Regulation of Lettings Agents: Is it Coming?

5 April 2018 | William Carrington

In a further amendment to the Private Housing (Tenancies) (Scotland) Act 2016, a new type of tenancy – the private residential tenancy – came into force in Scotland on 1 December 2017.  This means that tenancies will be open ended (the tenant can’t be asked to leave at the end of the term), the tenant will have more predictable rent increases and greater protection against excessive rent increases, and local rent caps for newly designated “Rent Pressure Zones”.

A local authority can apply to Scottish Ministers to have an area designated as a rent pressure zone if they can prove that rents are rising too much or the rent rises are causing problems for the tenants.

Furthermore, since the 31 January, 2018, it is now mandatory for all letting agents to join a register of letting agents and comply with a Letting Code Of Practice.  It is not enough just to join the scheme, but you must have attained a minimum standard and be affiliated with one of only four bodies, which includes the NAEA Propertymark qualifications and the RICS, “but only if certain conditions have been met.”  The usual ongoing training must also take place.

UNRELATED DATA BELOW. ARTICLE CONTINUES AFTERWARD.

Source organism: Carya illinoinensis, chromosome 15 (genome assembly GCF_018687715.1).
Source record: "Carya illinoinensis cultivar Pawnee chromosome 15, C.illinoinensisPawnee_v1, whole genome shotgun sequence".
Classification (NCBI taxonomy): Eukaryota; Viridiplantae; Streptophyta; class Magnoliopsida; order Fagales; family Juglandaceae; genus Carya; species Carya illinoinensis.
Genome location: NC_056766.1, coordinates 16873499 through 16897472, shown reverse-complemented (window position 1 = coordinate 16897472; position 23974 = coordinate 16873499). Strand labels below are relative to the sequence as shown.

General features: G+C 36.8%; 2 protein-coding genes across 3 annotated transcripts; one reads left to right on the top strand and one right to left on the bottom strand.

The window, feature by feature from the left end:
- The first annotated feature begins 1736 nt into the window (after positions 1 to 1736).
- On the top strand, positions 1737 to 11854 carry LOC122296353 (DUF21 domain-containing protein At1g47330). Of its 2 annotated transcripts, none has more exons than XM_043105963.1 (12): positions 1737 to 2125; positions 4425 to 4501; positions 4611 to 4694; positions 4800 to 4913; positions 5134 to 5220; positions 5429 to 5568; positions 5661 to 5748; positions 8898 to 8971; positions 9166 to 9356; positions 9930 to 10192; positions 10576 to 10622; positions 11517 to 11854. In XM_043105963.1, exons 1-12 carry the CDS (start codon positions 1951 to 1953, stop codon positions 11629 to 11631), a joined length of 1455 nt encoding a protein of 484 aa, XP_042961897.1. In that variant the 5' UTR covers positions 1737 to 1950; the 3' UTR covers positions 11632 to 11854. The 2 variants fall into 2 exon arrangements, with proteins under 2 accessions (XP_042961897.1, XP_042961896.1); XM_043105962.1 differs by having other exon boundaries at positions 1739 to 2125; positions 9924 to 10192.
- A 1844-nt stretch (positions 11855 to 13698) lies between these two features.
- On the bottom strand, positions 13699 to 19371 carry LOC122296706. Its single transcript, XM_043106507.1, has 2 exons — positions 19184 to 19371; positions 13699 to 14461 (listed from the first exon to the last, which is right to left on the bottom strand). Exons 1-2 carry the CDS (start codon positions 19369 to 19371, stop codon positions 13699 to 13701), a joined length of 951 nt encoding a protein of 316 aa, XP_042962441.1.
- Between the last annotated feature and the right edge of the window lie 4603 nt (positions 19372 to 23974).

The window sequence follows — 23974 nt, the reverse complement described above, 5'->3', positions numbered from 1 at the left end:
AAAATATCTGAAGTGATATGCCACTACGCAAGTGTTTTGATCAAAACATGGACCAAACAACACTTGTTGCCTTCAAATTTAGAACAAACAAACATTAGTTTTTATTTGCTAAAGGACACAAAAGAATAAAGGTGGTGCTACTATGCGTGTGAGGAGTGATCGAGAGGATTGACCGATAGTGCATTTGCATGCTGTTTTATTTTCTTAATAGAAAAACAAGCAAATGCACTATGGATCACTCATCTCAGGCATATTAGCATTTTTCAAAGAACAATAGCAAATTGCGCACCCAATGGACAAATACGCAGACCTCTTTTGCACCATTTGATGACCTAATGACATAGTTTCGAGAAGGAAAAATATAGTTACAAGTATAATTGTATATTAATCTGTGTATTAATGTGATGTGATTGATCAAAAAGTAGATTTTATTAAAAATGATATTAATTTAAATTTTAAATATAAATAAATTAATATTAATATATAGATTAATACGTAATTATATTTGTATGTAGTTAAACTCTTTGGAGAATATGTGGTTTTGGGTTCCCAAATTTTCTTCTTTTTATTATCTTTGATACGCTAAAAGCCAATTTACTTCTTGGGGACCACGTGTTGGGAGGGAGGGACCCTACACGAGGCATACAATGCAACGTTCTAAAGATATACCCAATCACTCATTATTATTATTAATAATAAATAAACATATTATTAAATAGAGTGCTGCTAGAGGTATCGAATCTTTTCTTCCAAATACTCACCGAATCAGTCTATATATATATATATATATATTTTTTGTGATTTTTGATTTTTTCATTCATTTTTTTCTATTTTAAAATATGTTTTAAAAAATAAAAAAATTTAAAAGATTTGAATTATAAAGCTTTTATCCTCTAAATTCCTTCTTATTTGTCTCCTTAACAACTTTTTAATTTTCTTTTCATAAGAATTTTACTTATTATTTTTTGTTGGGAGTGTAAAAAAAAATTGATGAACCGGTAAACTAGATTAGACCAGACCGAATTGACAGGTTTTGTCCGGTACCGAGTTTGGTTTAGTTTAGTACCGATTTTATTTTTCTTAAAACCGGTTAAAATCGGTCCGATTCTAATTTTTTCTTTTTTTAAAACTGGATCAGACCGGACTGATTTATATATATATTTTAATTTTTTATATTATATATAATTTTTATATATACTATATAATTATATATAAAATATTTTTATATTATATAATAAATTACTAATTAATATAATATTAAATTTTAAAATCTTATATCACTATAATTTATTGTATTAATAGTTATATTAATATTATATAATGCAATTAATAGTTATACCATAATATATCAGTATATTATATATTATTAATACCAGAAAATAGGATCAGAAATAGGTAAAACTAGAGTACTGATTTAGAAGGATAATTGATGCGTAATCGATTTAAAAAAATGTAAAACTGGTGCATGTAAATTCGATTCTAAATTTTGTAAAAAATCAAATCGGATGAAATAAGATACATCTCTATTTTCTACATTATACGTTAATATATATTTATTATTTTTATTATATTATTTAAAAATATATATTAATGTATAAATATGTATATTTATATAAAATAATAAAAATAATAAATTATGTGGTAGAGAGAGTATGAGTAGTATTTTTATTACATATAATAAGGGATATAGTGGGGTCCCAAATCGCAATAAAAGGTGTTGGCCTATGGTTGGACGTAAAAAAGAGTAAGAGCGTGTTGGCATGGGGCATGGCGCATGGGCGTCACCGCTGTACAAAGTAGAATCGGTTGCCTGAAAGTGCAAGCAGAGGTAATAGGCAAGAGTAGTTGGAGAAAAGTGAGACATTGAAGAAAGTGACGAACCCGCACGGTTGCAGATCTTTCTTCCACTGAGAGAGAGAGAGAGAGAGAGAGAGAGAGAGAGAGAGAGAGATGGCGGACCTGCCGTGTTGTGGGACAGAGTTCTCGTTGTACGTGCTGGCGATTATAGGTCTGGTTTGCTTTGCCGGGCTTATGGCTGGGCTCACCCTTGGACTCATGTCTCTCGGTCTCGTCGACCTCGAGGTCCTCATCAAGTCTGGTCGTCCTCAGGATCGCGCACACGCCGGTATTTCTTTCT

So, it begs the question whether we in England can expect this legislation to be passed down to Westminster any time soon?  I have a feeling that this is likely especially in the prime residential market that is London.

The links to the legislation may be found here:

Finally, you can download a Market Briefing report by Rettie & Co that addresses these issues in greater detail here.

About the author

William Carrington

Chairman, LonRes

William co-founded LonRes with Anthony Payne in 1999. He began his property career in the mid 1980s with a small family firm based in Knightsbridge. In 1992, he joined forces with Charles Boston, establishing Boston Carrington Pritchard based in Sloane Street, where he specialised in Landlord and Tenant work. William is a director of CLEA Ltd, which owns The London Magazine, and remains a consultant to Boston Radford Surveyors.

William Carrington